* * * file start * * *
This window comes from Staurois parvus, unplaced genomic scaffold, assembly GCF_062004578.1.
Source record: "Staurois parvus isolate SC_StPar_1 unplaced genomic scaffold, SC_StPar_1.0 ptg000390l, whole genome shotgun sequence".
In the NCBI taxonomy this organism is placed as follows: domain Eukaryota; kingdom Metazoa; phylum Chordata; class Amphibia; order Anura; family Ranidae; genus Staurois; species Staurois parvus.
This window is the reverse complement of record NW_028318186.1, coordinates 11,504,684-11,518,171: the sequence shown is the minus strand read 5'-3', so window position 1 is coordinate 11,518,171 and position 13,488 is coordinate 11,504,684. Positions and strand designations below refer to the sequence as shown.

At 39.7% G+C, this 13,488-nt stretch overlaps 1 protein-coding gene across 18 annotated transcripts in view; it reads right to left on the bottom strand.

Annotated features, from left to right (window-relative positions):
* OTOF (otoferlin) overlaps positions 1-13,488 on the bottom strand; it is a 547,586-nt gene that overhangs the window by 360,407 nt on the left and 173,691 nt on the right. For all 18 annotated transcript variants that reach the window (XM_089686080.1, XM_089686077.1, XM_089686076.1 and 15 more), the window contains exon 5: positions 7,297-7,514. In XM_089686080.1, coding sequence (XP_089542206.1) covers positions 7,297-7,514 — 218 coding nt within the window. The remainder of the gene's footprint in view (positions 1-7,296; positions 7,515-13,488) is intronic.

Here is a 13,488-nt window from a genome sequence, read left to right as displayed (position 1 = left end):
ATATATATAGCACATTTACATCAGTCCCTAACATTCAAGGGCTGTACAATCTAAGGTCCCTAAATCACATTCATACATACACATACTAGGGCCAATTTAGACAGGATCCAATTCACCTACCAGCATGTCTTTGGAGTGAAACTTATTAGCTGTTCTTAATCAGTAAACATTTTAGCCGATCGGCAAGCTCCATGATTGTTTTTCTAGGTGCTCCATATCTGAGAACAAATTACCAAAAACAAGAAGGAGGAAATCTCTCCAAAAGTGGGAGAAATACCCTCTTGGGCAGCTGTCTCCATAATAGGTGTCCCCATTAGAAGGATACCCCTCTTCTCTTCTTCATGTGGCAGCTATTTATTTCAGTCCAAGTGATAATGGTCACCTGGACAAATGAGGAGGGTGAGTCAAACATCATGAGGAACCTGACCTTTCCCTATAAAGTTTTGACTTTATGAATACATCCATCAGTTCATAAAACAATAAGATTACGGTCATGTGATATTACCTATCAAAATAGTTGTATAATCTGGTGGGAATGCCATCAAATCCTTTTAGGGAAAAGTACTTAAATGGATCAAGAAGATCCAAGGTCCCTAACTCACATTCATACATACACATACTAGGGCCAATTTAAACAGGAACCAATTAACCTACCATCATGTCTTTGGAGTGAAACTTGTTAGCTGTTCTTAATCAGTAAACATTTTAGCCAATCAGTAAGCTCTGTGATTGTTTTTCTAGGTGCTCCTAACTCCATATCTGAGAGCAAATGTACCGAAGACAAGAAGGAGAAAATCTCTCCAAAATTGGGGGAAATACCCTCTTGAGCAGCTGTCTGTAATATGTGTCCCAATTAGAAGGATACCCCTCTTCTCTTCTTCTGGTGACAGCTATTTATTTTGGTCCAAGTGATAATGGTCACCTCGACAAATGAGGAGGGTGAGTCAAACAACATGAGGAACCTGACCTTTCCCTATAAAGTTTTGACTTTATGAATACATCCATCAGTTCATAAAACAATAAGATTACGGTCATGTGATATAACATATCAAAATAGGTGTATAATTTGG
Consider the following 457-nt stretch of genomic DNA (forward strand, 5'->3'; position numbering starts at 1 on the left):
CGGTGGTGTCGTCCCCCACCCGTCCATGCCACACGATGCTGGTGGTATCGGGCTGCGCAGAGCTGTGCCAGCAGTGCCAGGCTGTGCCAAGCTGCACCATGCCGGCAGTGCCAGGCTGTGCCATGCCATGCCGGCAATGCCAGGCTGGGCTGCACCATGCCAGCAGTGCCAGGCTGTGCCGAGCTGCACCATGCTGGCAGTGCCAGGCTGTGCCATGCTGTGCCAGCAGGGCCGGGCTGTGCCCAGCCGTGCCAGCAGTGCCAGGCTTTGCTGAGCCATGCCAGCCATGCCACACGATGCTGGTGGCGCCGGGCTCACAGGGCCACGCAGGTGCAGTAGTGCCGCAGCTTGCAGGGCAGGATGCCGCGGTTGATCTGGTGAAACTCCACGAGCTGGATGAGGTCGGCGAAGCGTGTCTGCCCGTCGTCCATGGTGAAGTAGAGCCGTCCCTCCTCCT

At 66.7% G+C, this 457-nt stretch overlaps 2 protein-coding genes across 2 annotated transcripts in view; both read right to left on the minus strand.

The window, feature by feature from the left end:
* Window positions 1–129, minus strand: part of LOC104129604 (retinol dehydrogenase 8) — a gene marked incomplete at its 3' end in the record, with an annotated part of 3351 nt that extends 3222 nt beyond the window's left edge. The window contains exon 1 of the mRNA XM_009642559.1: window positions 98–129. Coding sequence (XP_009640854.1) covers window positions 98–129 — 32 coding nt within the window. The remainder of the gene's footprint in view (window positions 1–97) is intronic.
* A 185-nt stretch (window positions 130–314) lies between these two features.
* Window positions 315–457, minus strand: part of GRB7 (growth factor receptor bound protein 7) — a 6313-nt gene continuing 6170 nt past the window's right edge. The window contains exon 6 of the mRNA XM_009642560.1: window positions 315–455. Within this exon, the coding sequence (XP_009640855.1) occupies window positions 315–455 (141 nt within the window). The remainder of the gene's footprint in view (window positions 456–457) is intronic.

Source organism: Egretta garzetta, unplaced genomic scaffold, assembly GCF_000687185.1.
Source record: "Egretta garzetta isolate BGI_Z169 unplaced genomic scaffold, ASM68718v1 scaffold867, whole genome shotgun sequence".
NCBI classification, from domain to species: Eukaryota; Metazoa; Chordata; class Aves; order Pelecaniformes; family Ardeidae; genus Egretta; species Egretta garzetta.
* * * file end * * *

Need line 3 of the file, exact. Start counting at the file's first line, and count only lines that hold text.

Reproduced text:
In the NCBI taxonomy this organism is placed as follows: domain Eukaryota; kingdom Metazoa; phylum Chordata; class Amphibia; order Anura; family Ranidae; genus Staurois; species Staurois parvus.